The Riverfront: The Bordelais are rightly proud of what has been achieved at the riverfront, and the Palais de la Bourse is not the only impressive sight. In less than two decades, derelict warehouses have been transformed into trendy shops, funky bars and interesting restaurants, and the once-depressing boon docks are now full of greenery, life and style.
Saint-Pierre: Bordeaux's medieval Saint-Pierre district lies just inland from the Palais de la Bourse. Just south sit two impressive churches, the 12th-century Sainte-Croix and the tall-spired Saint-Michel. And rue Sainte-Catherine -- Europe's longest pedestrianized street, famed for its varied shops -- runs through it. Plus, there are lots of bars, restaurants and cafes, so this is a good place to spend some time.
Wine Tours: The tourist office offers wine tours daily in the peak season from March to November and three times weekly in winter. The vineyards of Saint-Emilion and Medoc will be on the menu and are well worth sampling.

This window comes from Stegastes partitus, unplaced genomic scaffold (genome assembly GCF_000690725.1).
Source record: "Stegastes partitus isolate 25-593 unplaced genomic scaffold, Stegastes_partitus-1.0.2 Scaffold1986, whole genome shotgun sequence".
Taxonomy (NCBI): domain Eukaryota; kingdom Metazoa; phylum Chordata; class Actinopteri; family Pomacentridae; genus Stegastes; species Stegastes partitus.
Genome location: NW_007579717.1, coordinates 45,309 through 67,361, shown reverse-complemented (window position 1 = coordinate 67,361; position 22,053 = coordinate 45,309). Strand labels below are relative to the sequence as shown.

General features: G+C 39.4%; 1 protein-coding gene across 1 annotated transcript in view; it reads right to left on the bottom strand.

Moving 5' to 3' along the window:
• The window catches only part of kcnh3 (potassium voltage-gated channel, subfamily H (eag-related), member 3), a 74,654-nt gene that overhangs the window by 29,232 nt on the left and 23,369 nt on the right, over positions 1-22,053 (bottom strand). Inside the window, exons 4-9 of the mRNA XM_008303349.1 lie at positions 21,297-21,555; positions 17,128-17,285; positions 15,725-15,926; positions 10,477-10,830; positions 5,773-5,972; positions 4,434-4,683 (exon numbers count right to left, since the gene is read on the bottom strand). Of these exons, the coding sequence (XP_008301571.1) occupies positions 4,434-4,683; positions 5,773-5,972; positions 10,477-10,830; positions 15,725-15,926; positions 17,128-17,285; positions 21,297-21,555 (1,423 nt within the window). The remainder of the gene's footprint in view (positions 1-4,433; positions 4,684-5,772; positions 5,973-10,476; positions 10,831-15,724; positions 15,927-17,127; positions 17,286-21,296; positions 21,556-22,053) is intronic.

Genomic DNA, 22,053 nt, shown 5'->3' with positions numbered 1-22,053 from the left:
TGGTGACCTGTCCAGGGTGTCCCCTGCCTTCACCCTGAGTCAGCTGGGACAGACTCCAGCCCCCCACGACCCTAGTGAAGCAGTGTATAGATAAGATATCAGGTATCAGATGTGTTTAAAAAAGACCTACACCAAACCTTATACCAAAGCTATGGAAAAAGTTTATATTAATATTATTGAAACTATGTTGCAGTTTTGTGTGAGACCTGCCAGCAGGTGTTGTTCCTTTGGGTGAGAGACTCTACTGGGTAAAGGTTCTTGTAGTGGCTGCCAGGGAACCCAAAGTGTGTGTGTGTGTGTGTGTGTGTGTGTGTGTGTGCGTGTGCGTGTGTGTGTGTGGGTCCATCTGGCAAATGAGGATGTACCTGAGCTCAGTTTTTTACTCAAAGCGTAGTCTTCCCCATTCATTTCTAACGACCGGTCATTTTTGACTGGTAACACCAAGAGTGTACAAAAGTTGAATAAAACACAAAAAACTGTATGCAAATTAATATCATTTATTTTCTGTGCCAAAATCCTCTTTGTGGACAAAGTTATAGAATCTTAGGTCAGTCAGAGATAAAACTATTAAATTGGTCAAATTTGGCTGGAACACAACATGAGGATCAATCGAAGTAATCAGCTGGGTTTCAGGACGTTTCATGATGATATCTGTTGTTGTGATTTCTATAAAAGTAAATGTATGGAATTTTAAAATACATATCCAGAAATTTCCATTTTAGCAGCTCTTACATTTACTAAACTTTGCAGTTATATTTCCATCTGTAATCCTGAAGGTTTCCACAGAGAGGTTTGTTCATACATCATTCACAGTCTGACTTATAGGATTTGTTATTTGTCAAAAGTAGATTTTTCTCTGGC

Musee d'Aquitaine: Explore Bordeaux's history, from the Romans to the slave trade, at Musee d'Aquitaine. (20 Cours Pasteur, 33000 Bordeaux; +33 05 56 01 51 00; open 11 a.m. to 6 p.m. every day except Mondays)
Musee des Beaux Arts and Gallerie des Beaux Artes: There, you'll find permanent exhibitions of works from the 15th to the 20th centuries. The nearby Gallerie des Beaux Artes, features temporary exhibitions. (20 Cours d'Albret; +33 05 56 10 20 56; open 11 a.m. to 6 p.m. every day but Tuesday)
Le Marche des Capucins: This is the place to shop for all things foodie, and while it's not pretty to look at, it's a wonderful source of goodies like fine French cheeses. (Place des Capucins; open 6 a.m. to 1 p.m. weekdays and 5:30 a.m. to 2:30 p.m. weekends)